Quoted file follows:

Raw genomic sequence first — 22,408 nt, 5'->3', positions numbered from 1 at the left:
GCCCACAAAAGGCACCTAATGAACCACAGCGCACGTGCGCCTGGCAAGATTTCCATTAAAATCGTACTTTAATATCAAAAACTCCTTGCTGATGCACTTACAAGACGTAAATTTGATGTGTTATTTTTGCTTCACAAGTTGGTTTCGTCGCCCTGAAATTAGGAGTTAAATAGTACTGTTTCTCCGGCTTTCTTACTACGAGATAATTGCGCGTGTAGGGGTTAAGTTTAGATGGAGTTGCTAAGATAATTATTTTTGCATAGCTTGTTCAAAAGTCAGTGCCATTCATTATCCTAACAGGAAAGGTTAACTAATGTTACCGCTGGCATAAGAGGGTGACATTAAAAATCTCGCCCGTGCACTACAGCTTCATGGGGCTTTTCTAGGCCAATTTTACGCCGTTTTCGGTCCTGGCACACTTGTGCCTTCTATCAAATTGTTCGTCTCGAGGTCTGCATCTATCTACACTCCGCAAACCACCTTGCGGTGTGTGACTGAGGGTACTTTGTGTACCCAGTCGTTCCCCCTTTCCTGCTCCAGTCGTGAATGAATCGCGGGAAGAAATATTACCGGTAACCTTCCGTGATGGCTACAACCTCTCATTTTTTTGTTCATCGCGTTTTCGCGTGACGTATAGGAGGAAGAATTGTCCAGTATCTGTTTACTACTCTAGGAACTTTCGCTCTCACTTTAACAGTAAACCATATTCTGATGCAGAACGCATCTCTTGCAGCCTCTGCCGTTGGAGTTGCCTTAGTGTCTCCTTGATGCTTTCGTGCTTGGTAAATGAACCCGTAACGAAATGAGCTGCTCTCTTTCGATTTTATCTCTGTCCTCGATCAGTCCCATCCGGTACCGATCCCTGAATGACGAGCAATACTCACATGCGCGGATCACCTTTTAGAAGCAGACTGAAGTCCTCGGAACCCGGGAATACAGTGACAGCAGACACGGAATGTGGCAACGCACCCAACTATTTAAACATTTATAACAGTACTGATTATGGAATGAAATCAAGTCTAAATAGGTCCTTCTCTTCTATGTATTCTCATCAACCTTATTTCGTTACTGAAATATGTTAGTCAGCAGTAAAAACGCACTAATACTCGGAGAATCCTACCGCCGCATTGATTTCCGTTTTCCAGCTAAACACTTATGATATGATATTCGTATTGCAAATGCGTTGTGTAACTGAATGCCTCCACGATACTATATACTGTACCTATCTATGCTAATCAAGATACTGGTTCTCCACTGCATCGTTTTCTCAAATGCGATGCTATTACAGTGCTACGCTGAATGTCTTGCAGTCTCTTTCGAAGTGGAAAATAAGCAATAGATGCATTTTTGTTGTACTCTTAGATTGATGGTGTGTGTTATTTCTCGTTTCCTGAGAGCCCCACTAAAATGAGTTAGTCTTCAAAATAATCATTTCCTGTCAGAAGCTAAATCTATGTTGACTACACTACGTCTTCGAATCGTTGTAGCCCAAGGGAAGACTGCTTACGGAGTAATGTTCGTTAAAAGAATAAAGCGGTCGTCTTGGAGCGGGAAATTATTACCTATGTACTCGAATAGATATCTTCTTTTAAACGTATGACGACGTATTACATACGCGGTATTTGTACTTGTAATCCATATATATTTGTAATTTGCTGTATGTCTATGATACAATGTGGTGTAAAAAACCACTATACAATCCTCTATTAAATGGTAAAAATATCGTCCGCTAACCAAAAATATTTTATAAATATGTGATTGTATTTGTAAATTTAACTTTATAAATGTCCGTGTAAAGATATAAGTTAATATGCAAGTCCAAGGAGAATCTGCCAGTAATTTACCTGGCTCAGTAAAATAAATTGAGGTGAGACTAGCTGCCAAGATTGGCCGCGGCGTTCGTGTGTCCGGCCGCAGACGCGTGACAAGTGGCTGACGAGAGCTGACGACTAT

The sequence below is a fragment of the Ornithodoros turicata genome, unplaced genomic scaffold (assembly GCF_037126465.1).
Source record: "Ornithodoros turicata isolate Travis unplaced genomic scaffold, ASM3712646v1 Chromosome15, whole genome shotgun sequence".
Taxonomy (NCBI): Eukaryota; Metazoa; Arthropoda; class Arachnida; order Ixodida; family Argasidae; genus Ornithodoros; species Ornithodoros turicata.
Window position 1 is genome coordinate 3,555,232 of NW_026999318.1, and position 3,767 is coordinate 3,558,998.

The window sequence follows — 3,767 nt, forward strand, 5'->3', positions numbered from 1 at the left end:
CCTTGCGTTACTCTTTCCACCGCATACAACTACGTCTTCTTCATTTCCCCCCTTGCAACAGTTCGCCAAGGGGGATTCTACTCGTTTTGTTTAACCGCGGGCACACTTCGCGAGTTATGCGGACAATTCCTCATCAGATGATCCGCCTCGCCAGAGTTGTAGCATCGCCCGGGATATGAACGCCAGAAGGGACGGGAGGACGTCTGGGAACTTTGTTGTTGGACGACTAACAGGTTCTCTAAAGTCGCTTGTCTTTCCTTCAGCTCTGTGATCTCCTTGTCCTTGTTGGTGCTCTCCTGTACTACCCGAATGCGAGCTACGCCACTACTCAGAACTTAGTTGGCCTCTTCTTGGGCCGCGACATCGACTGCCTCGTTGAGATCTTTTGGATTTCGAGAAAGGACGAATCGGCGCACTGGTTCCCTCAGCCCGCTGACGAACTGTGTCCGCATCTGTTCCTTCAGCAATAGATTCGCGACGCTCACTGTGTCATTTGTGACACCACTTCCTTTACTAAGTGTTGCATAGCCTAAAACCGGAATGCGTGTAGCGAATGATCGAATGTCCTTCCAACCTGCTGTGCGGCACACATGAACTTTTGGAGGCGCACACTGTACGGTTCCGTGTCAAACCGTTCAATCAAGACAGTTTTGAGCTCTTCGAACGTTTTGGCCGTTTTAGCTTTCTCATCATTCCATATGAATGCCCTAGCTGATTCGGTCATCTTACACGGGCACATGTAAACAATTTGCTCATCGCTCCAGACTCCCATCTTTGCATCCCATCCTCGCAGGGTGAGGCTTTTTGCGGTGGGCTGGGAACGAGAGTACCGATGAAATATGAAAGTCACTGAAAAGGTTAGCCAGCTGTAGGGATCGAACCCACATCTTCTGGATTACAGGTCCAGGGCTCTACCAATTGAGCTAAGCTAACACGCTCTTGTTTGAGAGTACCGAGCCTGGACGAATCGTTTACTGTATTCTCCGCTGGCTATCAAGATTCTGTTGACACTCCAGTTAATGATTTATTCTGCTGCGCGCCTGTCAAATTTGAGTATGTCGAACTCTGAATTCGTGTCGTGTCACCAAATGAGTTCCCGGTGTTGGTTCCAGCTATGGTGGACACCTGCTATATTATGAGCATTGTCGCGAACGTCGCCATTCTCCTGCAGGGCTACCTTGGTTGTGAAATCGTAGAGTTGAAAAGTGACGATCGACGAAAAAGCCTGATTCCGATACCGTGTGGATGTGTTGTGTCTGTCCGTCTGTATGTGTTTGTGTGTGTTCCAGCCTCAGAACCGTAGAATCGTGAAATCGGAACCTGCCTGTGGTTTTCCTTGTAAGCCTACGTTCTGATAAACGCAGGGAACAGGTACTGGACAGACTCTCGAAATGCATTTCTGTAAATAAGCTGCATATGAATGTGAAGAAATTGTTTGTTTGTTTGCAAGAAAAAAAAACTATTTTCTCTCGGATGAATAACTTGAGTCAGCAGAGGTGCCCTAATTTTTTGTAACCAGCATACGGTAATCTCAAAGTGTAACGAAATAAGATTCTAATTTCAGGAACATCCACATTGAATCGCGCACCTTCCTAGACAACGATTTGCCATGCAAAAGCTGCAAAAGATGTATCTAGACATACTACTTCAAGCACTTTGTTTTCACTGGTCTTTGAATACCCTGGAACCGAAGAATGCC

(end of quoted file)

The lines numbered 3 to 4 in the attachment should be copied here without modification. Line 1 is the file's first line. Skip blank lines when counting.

The sequence below is a fragment of the Ornithodoros turicata genome, unplaced genomic scaffold (assembly GCF_037126465.1).
Source record: "Ornithodoros turicata isolate Travis unplaced genomic scaffold, ASM3712646v1 Chromosome15, whole genome shotgun sequence".